Havat Gilad was established in 2002 in memory of Gilad Zar—Moshe Zar’s son—a security coordinator of the Shomron Regional Council, who was killed in a terror attack in 2001.
There has been much written in the news in the past days regarding Gaza and the imminence of war with Hamas.
At one point it was implied that the humanitarian situation was so dire, that war might be just days away. This, it was said, would happen because of a breakdown of systems in Gaza that would generate violence, with Hamas seeking to distract the populace by turning on Israel.
Certainly, in a statement to the Cabinet on Sunday, IDF Chief of Staff Gadi Eisenkot predicted that war was likely some time this year if the situation did not improve.
Following this, there was talk of the possibility of Israel providing Gaza with direct humanitarian relief in the form of food and medicine for the first time, in order to prevent violence. Eisenkot made a suggestion in this regard but predicated relief from Israel on Hamas release of bodies of our two soldiers, as well as of three live civilians being held hostage.
Now Defense Minister Avigdor Lieberman has had the final word on this (emphasis added):
Times are very difficult in Gaza, he declared, and the economic situation has to be addressed, but there is no humanitarian crisis.
He said he was speaking on behalf of the entire defense establishment, including COGAT, the Defense Ministry agency that administers the crossings into Gaza; and the Shin Bet security agency.
COGAT oversees the passage into Gaza daily of hundreds of trucks carrying supplies for the residents that have been provided by a variety of sources. This is something most people do not realize. Last Thursday alone, more than 12,000 tons of goods entered Gaza via the Kerem Shalom crossing in more than 400 trucks.
It should be noted that this past week, supplies intended for building explosive weapons were detected hidden in with medical equipment that was going to pass through the Kerem Shalom crossing. Everything is checked before it is allowed in; there is even a lab on the site to determine the nature of suspicious material.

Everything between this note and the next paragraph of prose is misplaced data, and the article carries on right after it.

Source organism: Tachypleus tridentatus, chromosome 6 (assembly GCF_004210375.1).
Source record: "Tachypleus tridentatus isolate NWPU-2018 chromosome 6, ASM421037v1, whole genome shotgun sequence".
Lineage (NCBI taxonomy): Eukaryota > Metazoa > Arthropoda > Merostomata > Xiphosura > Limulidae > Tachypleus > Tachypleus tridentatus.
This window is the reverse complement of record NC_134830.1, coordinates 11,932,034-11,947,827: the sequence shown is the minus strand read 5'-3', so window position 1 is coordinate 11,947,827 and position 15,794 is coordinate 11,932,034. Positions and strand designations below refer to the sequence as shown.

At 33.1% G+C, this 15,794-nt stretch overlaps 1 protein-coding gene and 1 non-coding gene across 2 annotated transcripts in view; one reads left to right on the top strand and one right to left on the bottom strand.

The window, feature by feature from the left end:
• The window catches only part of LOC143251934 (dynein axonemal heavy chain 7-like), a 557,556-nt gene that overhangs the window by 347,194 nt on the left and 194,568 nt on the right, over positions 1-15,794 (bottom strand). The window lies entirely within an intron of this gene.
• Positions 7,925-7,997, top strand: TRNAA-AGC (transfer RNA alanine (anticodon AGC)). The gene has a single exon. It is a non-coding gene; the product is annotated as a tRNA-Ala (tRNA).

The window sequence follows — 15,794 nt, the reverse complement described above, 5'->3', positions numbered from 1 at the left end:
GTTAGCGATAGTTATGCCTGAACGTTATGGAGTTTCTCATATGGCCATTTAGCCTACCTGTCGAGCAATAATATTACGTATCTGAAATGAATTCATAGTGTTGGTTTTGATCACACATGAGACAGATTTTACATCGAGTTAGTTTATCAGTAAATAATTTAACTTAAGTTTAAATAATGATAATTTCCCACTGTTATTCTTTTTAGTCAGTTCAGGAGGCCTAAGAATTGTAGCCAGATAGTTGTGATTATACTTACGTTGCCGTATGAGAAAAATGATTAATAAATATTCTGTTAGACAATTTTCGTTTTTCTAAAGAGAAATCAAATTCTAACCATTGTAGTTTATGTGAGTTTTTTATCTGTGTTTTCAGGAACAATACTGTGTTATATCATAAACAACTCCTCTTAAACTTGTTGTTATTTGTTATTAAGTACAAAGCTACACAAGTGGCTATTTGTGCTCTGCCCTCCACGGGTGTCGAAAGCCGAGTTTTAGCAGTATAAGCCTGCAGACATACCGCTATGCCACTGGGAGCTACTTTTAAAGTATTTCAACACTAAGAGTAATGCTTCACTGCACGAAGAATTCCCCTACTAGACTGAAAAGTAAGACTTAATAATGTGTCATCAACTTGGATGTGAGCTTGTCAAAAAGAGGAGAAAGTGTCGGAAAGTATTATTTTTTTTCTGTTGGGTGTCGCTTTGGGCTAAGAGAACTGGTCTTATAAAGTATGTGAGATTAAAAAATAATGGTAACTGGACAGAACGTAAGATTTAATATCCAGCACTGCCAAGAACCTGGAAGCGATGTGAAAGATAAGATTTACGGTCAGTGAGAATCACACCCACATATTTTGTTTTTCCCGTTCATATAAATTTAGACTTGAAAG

Leiberman declared that Israel would not impede any internationally funded projects intended to improve the quality of life for Gazans. However, he said:
“We will not spend a penny from the Israeli budget. I refuse to allow any penny of Israeli tax money to go to the Strip. There are enough wealthy Arab countries…
“We cannot take responsibility for the Strip.”
Lieberman pointed out that Hamas has spent $260 million in manufacturing rockets and digging tunnels just in the past year. The Hamas leadership is unwilling to “divert even a shekel” to fix Gaza’s water and electricity problems, while the terror group’s leaders have electricity “24 hours a day.”
Hamas is sure, he said, that “Israel will blink first” and step in.
US envoy Jason Greenblatt had similar harsh criticisms of Hamas on Sunday:
“Hamas should be improving the lives of those it purports to govern, but instead chooses to increase violence and cause misery for the people of Gaza.”
There are, contradictory, reports that the leaders of Gaza have gone into hiding over fear that Israel is about to launch assassination attempts, promoted by the recent US declaration that Hamas leader Ismail Haniyeh is now on a terror list.
And there is also a report that Hamas fears an Israeli attack — this spurred by major exercises by Israeli paratroop units in the south.
Although there is reason to believe that some of this “fear” may be feigned in an effort to paint Israel as the aggressor.
Israel has no intention of initiating hostilities now. As to assassinations, who know? Not I, although I do think it splendid if they should be afraid.
Stay tuned for a good deal more, soon…
Arlene Kushner. This material is produced by independent journalist Arlene Kushner. Permission is granted for it to be reproduced only with proper attribution. email@example.com